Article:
Outlook For The U.S. Yield Curve

Our U.S. bond strategists expect the U.S. yield curve to steepen further in 2017.

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The steepening should be driven by improving growth, rising inflation expectations and a lagging Fed. We believe that the Fed will remain accommodative at least until TIPS breakeven inflation rates are in a range that is more consistent with the 2% inflation target. That range is between 2.4% and 2.5% for long-dated TIPS breakevens.

However, we are reluctant to initiate a curve steepener one week before the Fed is poised to lift rates. We view a “dovish hike”, i.e. an increase in the fed funds rate with no upward revision to the Fed’s interest rate forecasts, as the most likely outcome. However, if we are wrong, an upward revision to the Fed’s forecasts would cause the curve to bear-flatten on the day.

At present, the market expects 59 bps of rate hikes during the next 12 months. If expectations remain at these levels until after next week’s FOMC meeting, they will be consistent with the Fed’s median forecast, assuming there are no upward revisions.

Also, as we pointed out in a previous Insight, the selloff at the long-end of the Treasury curve appears stretched relative to fundamentals and is likely to take a pause. This should provide us with a more attractive level from which to enter curve steepeners heading into next year.

ECB Pulls Off A Dovish Taper

The European Central Bank (ECB) announced that it will taper asset purchases from €80 billion per month to €60 billion beginning next April. Long-term bund yields increased on the news, but other markets responded as if the ECB had eased policy: Eurozone stock indexes rose and the euro weakened.

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This market reaction suggests that investors have interpreted the ECB’s action as dovish, or at a minimum, benign. In part, this may reflect the extension of the program to year end, and perhaps beyond that if inflation is expected to remain below the ECB’s 2% target. The market was expecting an extension of the €80 purchase pace until September. Instead, the ECB will buy at a €60 billion pace until (at least) the end of the year, which works out to a larger accumulation in total.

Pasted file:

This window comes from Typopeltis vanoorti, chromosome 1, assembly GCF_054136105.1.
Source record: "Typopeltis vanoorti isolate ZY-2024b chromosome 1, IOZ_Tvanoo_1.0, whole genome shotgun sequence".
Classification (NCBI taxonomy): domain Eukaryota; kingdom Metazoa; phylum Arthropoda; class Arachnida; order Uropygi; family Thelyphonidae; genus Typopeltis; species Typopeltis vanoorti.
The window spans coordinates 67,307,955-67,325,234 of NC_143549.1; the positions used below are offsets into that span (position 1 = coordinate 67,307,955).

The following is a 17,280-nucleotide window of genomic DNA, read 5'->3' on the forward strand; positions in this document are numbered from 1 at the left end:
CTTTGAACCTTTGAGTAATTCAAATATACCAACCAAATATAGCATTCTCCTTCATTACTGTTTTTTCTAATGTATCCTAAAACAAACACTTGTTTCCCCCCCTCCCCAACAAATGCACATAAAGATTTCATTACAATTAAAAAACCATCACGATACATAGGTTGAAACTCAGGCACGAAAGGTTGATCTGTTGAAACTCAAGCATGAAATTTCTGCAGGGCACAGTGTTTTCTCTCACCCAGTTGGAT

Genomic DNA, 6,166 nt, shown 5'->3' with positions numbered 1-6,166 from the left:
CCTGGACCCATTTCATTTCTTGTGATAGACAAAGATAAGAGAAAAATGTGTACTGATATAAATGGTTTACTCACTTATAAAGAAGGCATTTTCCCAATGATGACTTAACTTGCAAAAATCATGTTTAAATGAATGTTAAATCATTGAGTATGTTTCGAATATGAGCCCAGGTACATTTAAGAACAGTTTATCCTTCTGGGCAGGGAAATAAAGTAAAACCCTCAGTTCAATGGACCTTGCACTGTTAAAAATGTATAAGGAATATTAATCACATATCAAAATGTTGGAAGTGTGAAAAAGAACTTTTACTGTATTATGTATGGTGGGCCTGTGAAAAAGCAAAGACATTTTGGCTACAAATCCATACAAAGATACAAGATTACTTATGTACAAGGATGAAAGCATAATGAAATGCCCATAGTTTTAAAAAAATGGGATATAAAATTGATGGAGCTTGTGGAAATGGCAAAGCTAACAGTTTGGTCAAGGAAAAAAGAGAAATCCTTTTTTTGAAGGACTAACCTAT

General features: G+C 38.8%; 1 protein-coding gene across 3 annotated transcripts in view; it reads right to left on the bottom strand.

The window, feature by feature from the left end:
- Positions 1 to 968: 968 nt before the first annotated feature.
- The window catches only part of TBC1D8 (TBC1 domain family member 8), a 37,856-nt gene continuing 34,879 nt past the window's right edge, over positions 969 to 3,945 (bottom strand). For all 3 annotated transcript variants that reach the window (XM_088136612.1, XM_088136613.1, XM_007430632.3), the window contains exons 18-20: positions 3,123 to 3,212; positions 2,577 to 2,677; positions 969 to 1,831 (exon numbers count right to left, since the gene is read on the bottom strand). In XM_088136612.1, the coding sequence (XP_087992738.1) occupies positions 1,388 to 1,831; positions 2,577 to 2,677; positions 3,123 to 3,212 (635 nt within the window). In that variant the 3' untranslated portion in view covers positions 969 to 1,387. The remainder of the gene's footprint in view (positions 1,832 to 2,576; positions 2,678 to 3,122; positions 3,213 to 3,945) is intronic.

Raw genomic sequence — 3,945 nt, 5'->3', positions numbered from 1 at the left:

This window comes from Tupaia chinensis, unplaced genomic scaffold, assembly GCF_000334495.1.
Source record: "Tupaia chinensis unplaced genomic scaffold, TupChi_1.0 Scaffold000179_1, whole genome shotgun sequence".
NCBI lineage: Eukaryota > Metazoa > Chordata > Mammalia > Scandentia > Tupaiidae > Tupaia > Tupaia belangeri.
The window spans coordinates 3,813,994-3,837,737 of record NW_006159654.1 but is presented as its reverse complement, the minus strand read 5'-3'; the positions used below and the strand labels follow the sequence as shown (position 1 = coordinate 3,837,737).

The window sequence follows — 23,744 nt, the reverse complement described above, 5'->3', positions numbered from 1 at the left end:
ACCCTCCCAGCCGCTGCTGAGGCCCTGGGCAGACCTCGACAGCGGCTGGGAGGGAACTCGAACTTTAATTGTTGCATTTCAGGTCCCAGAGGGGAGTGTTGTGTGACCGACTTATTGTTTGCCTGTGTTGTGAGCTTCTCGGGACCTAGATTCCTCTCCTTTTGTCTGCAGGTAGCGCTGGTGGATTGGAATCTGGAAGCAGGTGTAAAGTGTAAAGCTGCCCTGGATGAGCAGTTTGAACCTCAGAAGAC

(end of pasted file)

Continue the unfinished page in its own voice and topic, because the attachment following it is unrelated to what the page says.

Moreover, President Draghi was careful to manage expectations, which limited market fears that the central bank is getting closer to ending the purchase program and beginning to lift interest rates:

  • The ECB trimmed its inflation forecast for the coming years. Draghi emphasized that inflation is too low and that, outside of base effects from energy prices, there is little upward momentum in inflation at the moment.
  • Draghi also emphasized that the asset purchase program is open-ended and could be ramped up again were the economy to need it. Moreover, he said that “the presence of the ECB on the markets will be there for a long time.”
  • The ECB removed the self-imposed rule that it cannot buy bonds with a yield that is below the deposit rate (-40 basis points), while also lowering the minimum maturity for bond purchases to one year. This depressed yields at the front end of the sovereign Eurozone curves and reinforced the notion that the ECB is a long way from raising interest rates.

The implication is that a liberal dose of “forward guidance” has limited the damage from the reduction in the pace of asset purchases.

Our bond strategists shifted tactically to benchmark on global duration following the past month’s major selloff. On a 12-month horizon, we still believe that global yields will be higher than forward rates, but this is largely due to our bullish view on the U.S. economy. Bund yields will be dragged higher by the global selloff, but the U.S./Eurozone monetary and fiscal policy divergence will likely see Treasury/bund spreads widen further. The divergence should also weaken the euro.